CCS and green molecules’ relevance increase, with notable industry differences

Two levers stood out in the results due to their drastic change in relevance over the next years. CCS and green molecules exhibit the lowest reported current relevance due to the substantial challenges they present. But their revolutionary nature means these levers are expected to play a pivotal role in the final phase of decarbonization, and they registered the highest expected increase in relevance. Regulatory bodies should therefore focus on making them cheaper and more widely available.


There is currently a lack of available offerings and expertise in CCS, while approximately 70% of respondents perceived high investment costs as a significant — or at least moderate — hurdle. (See Exhibit 2.) However, most participants do not consider the lack of acceptance as a key challenge for CCS adoption.

The steel industry is actively engaged in the development of CCS, and there is a broad consensus that the technology will play a crucial role in achieving sustainable production. Steel might be more advanced in the field than other industries, but this also means it has a deeper awareness of the associated costs and implementation challenges. Highest rated challenges are the large investment required, the need to identify suitable offerings, and the right way to implement the technology.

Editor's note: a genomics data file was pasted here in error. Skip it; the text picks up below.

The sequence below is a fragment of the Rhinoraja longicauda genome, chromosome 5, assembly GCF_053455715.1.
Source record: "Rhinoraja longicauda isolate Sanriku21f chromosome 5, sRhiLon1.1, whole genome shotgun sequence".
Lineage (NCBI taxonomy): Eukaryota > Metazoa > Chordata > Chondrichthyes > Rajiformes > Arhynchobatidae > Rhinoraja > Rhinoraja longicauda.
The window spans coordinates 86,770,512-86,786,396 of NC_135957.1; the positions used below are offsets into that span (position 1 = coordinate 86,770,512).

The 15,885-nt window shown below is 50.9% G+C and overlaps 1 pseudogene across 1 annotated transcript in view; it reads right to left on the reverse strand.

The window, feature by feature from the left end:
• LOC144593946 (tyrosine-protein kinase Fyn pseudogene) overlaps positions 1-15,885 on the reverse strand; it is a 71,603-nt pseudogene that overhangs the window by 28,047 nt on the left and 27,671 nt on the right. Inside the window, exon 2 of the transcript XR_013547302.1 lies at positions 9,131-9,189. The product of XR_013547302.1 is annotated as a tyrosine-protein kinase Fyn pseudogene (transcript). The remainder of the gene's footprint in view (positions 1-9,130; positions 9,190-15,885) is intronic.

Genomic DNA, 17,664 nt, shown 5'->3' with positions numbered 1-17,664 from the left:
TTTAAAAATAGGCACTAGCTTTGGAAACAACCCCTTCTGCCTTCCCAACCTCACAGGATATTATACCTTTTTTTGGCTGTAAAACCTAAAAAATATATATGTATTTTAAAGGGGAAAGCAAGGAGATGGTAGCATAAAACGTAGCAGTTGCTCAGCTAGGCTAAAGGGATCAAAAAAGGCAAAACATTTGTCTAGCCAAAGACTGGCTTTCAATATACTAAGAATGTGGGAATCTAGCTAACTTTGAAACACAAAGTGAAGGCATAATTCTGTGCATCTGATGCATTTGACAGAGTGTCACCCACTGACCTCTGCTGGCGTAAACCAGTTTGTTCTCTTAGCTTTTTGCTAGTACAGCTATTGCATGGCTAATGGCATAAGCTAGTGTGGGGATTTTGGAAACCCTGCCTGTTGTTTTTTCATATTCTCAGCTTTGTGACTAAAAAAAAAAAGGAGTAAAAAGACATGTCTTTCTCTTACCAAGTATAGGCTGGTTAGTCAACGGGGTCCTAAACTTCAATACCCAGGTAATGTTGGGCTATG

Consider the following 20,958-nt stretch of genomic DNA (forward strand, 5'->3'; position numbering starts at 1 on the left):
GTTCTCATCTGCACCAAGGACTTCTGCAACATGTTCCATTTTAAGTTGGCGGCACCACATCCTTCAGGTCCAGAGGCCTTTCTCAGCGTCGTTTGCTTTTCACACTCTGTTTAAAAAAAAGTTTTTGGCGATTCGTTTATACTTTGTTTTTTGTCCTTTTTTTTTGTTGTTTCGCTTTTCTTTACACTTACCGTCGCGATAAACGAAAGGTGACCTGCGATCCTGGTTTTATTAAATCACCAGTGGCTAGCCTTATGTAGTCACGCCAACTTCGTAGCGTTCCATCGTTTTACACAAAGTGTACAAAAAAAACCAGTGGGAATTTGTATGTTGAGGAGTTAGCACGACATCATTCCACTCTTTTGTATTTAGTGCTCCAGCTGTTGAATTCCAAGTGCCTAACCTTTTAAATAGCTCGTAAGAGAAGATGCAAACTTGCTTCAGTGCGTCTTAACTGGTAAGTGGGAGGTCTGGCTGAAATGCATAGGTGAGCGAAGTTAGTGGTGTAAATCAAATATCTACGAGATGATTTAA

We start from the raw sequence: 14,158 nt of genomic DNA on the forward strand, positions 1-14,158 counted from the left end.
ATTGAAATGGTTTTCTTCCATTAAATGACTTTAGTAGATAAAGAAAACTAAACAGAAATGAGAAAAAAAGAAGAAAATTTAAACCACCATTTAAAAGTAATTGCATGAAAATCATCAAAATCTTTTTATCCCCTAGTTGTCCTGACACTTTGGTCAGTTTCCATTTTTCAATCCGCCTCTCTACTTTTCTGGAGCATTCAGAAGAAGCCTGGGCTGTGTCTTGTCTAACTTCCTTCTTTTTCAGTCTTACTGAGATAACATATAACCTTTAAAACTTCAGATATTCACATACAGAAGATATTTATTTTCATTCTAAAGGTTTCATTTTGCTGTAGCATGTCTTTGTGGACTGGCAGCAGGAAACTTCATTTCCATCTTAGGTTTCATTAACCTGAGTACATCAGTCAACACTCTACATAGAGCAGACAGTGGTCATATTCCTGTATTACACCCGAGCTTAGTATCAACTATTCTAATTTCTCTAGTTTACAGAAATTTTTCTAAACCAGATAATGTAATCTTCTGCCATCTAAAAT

Green molecules have the potential to revolutionize the production and use of chemicals, fuel, and other forms of energy, making them more sustainable. The main challenge is to identify use cases and the right implementation paths — a contrast with CCS, for which potential use cases are abundant. (See Exhibit 3.)

The technology appears especially relevant to the raw materials, energy, chemicals and life sciences, and transport and logistics industries. Other industries with less-clear applications, such as engineering, rate challenges lower. Green molecules could be particularly significant for the raw materials industry, both at present and in the future, given the sector’s current non-sustainable energy sources and resulting high emissions.

Exhibit 2: Core challenge aspects regarding CCS across all industries
Responses in % of respondents who agree or strongly agree with the challenge aspect; grouped by challenge aspect